Archive for October, 2009

Oct. 20, 1909: Flynn and Jones Recount Free Speech Fight

Posted in Uncategorized on October 14, 2009 by egflynn2009


The I.W.W. in Missoula, Mont., has practically won its fight for free speech, as we are now speaking on the streets without being molested. We didn’t appeal to justice, but the taxpayers felt the pressure on their pocketbooks and capitulated. About 40 members have seen the inside of the Missoula jails during the last two weeks, giving this town a forcible example of the motto, “An injury to one, is an injury to all.” Eight men served time; two women, Mrs. Frenette and myself, have each inhabited a cell in the county jail over night; the rest of the boys are all “enthusiastic defenders” of the city jail. At first the police were very full of fight, “blue moldin’ for a batin’,” and every man was arrested and tried to who attempted to speak. But when the night and day force had to get out night after night and the number of arrests increased by leaps and bounds, they began to lose interest in the fun. The last night there were 30 men in jail and the next night we had a list of 60 volunteers, when the police lay down and let our speakers continue. The 30 arrested demanded a jury trial each, and the judge said to me, “A little town like Missoula can not stand the expense.” The mayor got out of town to let the acting mayor settle the thing for the taxpayers, who have a steel bridge and a new court house a-building, and they began to howl about the expense. One breakfast for the I.W.W. boys alone cost the city $6.

The populace were very much in sympathy with the I.W.W. Our membership is growing steadily in spite of the A.F. of L. carpenters ordering their membership not to attend the I.W.W. meetings. One little newsboy stopped me on the street and gave me half a dozen papers “for the boys.” When we found that eating in restaurants was too expensive for the boys we put up Knust’s tent, appointed a cook and steward, and started co-operative “Mulligan” stews. Bread was given freely by some socialist bakers, and even though the city government refused to feed its visitors we could have held out for a year, feeding them ourselves.

The chief of police himself arrested me on the charge of causing trouble, inciting riot, etc. I was taken to the county jail and given an individual cell, designed for witnesses, I understand. It had a pile of old papers in one corner, an old slop-pail in another, some dirty food left from several days before, and during the time I was there, from 8 o’clock Sunday until 5 o’clock Monday, the jailer kept promising to clean it out, but the cleaning never materialized. The bonds for all the others were placed at $10 each, but bonds for me were placed at $50, so I must be quite a dangerous criminal.

When Mrs. Frenette was arrested there was an enormous crowd followed her to the jail, and while not riotous, were certainly indignant. She was arrested for speaking. I was arrested for standing on the street corner asking a man to come to the hall meeting of the I.W.W. The arrest of us two women aroused the town all right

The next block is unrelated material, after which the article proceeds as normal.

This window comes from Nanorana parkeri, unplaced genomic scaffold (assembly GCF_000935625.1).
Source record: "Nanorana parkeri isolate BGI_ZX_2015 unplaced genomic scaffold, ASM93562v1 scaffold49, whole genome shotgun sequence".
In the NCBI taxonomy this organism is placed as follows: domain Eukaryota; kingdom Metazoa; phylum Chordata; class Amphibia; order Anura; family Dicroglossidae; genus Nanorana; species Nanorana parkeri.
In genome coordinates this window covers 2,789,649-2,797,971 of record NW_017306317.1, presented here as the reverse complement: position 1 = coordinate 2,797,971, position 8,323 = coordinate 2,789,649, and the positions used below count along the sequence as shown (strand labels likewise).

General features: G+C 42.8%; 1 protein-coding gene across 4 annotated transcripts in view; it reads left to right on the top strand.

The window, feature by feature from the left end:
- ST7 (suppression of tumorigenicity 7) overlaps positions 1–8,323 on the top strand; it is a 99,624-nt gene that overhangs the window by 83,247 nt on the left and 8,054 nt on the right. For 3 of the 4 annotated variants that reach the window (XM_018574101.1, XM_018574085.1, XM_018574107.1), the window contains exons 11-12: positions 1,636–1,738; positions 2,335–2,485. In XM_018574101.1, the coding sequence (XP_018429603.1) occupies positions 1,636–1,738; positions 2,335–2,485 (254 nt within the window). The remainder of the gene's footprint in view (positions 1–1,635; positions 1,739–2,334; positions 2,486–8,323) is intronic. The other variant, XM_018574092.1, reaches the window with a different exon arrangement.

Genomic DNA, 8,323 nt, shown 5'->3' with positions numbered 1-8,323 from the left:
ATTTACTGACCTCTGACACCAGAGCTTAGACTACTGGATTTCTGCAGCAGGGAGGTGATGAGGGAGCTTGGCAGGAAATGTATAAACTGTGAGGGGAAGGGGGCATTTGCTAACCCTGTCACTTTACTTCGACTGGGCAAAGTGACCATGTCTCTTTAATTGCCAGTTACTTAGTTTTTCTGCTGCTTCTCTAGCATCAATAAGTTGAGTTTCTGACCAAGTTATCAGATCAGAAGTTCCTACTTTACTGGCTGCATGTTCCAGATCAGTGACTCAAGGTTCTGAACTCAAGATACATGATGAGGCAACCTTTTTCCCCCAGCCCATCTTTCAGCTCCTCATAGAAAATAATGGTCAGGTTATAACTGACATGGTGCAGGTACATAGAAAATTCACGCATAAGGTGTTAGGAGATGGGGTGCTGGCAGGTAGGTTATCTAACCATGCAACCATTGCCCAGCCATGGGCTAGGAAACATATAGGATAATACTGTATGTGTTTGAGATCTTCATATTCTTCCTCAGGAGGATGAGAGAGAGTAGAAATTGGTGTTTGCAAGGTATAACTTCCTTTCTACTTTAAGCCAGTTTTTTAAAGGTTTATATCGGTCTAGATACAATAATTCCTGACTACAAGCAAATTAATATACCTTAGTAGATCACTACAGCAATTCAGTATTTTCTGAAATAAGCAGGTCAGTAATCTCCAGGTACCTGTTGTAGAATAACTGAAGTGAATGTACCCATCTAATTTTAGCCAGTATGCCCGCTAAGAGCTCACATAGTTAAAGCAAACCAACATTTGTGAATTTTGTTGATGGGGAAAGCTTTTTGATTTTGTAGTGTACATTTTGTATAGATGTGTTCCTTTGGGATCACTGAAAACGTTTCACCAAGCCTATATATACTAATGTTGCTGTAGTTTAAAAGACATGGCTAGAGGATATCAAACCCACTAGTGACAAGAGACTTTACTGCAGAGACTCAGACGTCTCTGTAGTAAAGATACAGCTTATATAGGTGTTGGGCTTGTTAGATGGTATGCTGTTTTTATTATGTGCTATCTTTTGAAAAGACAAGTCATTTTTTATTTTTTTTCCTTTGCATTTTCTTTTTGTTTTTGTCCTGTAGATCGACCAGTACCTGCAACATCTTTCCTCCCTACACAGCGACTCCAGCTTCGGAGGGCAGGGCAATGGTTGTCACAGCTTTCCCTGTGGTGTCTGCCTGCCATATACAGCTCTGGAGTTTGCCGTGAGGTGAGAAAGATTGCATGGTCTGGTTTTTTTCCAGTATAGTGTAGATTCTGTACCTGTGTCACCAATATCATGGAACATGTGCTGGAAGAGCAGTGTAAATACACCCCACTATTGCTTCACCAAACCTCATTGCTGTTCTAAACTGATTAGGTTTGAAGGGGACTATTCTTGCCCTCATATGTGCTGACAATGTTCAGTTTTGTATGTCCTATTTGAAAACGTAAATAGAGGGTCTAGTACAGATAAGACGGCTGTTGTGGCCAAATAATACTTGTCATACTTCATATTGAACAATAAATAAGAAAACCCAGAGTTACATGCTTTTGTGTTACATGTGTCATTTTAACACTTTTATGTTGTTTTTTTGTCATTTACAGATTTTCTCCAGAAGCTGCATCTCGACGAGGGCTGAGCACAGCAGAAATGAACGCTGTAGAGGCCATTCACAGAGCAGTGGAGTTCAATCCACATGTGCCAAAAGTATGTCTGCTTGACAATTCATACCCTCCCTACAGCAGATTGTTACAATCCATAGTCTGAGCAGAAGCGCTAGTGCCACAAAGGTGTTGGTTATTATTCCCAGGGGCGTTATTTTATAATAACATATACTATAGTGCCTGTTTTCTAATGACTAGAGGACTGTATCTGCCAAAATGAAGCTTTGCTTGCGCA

–Elizabeth G. Flynn

 (As Fellow Worker Flynn seems too worn out I’ll cut in here, as I as well was the other convicted criminals are free.)  

 Lecture by Sheriff.

Fellow Worker Little and I were arrested Tuesday, received a lecture from the sheriff Wednesday morning in regard to Fellow Worker Flynn bawling out Parsons, the Labor Day speaker (A. F. of Hell), whose political wings she clipped by her roast of the dope he had handed out, also a criticism of our line of stuff, and advised us to talk temperance. Wednesday evening I spoke for a few minutes and was pulled. Little got out the title of his lecture , “A Talk on Temperance,” when pinched. Appleby got out “Fellow workers”; Tucker, a forestry service C. E., told how people had fought and won this fight in Seattle and he intended to fight for it here. That settled him. Next day we were tried (?). We conducted our own cases. In the talk before sentence we told the court its relation to the working class without any polish, the result was 15 days, four arrested were turned loose and came back in we held an educational meeting in jail, the result was me being thrown into the cage, the sheriff following me in and beating me up. [sic-sentence confusing] The four arrested were turned loose and came back that evening. I was taken to the city jail., where I could get a chance to sing. In there it was a continual round of drunks for a couple of days until the boys crowded them for room. The hose was brought out, but the crowd looked ugly and they were afraid to make their bluff good. Thursday the boys refused to leave the jail and demanded trial. I was transferred back to the county jail, the doors of the city jail being left open. The boys sent out four speakers, who were not arrested; at night they were rearrested. Friday they insisted on being fed and tried. The cases came up yesterday and were dismissed.

A committee from the policing organization of the capitalist class waited on the ex-committee with two or three propositions at different times, which were turned down, and they were notified that our terms were “unconditional surrender and the release of all prisoners.”

 We were all turned loose at 4 o’clock today. Some of us had two days to serve, and four had seven days.

             I am a dog that gnaws a bone,

            I crouch and gnaw it all alone.

            The time will come—it comes not yet—

            When I’ll bite those by whom I’m bit.

 –J. A. Jones

 –Industrial Worker, Oct. 20, 1909


Oct. 8, 1909: No Liberty Left to Lose